The little-known and remote area of North Caucasus is an intricate assemblage of territories, ethnicities, languages, religions, and, consequently, architectures, from Tsarist-era buildings to mosques, traditional bas-reliefs, and Soviet Modernism. The setting of controversial events and a heterogeneous cultural environment, in many ways, North Caucasus is a borderland between Europe and Asia, the former USSR and the Middle East, Christianity and Islam. Photographs by Gianluca Pardelli, Thomas Paul Mayer and Nikolai Vassiliev provide an introduction to the architectural landscape of the region.
Comprising seven autonomous republics (Adygea, Karachay-Cherkessia, Kabardino-Balkaria, North Ossetia-Alania, Chechnya, Ingushetia, Dagestan) and two Russian territories- Stavropol Krai and the southern fringes of Krasnodar Krai (which includes the famous ski resort Sochi), the narrow strip of mountainous land could have very well been the setting for the myth of Babel, as highly diverse languages are spoken only a few kilometers apart. The history of the area is a tumulous one, scarred by military conflicts and social unrest. The region still remains a complex geopolitical subject; however, its architecture tells the story of a highly diverse social landscape shaped by contrasting powers and ideologies.
Berlin-based photojournalist Gianluca Pardelli, together with a team of authors (Kristina Walker, Caroline Purps, Tom Brennecke, Thomas Paul Mayer, Igor Bychkov, Nikolai Vassiliev), has been documenting the architecture of the region and the images provide a sneak peek inside what would be the first English-language architectural guide to Chechnya and the North Caucasus. The project's goal is to break through the wall of stereotypes and misconceptions still surrounding the region.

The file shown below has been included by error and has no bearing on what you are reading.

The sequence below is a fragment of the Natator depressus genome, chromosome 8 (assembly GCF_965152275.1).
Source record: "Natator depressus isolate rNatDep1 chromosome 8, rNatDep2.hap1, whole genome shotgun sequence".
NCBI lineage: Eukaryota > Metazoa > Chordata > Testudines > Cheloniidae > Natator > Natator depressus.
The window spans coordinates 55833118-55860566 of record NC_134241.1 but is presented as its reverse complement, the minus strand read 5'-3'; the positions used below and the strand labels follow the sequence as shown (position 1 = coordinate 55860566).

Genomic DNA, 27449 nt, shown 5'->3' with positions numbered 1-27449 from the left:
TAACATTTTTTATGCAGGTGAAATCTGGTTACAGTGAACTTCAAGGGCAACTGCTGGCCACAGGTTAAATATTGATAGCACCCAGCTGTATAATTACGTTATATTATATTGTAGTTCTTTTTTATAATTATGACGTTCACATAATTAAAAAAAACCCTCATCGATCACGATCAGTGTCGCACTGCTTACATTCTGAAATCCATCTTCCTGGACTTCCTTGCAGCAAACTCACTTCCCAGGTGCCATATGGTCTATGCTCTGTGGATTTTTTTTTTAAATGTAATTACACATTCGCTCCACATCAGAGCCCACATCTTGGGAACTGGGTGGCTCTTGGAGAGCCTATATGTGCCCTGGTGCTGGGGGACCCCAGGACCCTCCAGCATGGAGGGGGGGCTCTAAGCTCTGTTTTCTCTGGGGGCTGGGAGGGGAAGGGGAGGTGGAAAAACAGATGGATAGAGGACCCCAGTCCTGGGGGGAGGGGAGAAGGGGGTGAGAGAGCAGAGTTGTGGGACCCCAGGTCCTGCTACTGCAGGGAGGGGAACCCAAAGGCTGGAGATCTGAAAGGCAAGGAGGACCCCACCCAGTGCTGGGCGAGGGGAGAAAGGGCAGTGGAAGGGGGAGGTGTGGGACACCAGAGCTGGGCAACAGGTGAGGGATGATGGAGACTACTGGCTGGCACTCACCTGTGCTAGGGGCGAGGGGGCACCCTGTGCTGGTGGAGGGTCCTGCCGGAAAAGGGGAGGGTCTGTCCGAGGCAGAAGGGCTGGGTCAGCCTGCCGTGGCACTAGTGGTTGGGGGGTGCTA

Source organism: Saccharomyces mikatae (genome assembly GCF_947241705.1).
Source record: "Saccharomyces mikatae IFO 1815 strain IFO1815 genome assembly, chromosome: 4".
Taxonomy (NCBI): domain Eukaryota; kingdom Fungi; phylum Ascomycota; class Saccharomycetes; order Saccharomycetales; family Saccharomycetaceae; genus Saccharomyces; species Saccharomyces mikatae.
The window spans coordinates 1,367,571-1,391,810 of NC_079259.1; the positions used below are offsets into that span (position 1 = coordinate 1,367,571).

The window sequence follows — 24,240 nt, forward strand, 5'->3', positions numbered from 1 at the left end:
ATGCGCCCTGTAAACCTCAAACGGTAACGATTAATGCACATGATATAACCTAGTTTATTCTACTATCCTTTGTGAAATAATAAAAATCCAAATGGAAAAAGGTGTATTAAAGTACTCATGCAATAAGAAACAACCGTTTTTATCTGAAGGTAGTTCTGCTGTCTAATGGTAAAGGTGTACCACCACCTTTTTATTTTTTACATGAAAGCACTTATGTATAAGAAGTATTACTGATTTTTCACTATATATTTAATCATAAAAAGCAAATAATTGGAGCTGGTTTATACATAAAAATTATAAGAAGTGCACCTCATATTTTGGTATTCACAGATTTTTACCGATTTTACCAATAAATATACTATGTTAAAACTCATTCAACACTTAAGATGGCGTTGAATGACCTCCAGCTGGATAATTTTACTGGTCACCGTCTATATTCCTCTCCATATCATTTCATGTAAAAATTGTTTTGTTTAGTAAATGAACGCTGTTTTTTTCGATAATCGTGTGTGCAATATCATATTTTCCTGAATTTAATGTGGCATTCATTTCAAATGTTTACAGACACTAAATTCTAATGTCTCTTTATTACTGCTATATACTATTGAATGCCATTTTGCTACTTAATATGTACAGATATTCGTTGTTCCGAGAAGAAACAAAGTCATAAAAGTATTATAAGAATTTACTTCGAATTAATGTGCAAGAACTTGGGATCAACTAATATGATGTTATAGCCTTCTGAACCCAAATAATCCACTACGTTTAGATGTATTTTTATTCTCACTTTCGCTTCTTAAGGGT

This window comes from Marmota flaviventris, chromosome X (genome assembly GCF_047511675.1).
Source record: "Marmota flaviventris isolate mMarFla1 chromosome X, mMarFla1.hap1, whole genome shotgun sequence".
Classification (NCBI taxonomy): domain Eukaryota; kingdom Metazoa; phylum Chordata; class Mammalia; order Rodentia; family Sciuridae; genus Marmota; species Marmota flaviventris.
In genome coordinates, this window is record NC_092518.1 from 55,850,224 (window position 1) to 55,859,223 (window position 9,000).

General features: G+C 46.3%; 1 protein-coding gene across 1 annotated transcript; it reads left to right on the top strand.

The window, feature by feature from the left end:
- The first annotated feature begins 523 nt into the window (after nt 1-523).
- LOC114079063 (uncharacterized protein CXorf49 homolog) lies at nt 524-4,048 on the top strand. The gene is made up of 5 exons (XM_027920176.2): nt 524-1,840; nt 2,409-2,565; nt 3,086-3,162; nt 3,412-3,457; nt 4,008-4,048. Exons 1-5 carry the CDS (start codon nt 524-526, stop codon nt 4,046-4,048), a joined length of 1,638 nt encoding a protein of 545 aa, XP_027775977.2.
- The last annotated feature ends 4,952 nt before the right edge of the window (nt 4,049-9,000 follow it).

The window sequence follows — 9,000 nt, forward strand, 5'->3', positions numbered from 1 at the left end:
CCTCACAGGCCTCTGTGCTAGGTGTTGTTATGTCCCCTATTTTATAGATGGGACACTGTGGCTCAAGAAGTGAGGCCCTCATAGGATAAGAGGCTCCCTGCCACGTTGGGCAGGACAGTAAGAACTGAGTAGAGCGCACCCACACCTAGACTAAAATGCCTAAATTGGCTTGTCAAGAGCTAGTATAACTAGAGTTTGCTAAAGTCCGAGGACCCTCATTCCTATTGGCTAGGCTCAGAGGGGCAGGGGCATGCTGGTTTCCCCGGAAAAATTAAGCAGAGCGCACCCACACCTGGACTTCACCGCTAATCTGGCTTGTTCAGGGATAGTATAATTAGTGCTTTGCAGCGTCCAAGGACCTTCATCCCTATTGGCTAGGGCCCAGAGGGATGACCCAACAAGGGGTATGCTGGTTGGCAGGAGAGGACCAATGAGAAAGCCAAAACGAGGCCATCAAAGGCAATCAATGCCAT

The Soviet Modernism in the area takes on specific nuances, drawing from the geography of the region and local architectural characteristics, such as traditional patterns of the Turkic people called Karachay. It is the case with Hotel Amanauz in Dombay, built in 1985 and left incomplete, which features wooden elements and a honeycomb structure intended to reflect the surrounding woodlands and the region's honey business. Much like in the European Eastern Block and Ex-Soviet republics, here as well Soviet architecture re-contextualizes local tradition in order to express the ethos of a progressive society that builds on its history but surpasses the past. In this sense, the region's Soviet-era architecture includes references to the local mythical character Sosruko, an equivalent of the Ancient Greek Prometheus, depicting the figure in mosaics or even referencing the local hero in architectural morphologies.
The landscape is dotted by Soviet-era monuments, marking significant sites. The monument to the Defenders of the Caucasian Passes in Karachaevsk created in 1968 is an abstract intervention in the landscape, showcasing a brutalist aesthetic. The prevalence of gigantesque monuments was perpetuated even after the fall of the Soviet Union, as is the case with Saint George the Dragon Slayer Monument built in 1995 in Ossetia, the largest equestrian monument in the world. Since the 1990s, the area has also seen the construction of numerous religious buildings, following a regional revival of the Islamic religion. A mosque inspired by the Blue Mosque in Istanbul stands at the heart of Grozny, the capital of Chechnya, against the backdrop of controversial new office towers that replace the city destroyed by war.
The region, mostly known to the world through its conflicts, holds a widely unexplored architectural landscape shaped by an intricate tapestry of cultures and a complicated past. The photographs of Gianluca Pardelli, Thomas Paul Mayer, and Nikolai Vassiliev showcase the heterogeneity of this environment, broadening the common understanding of the area.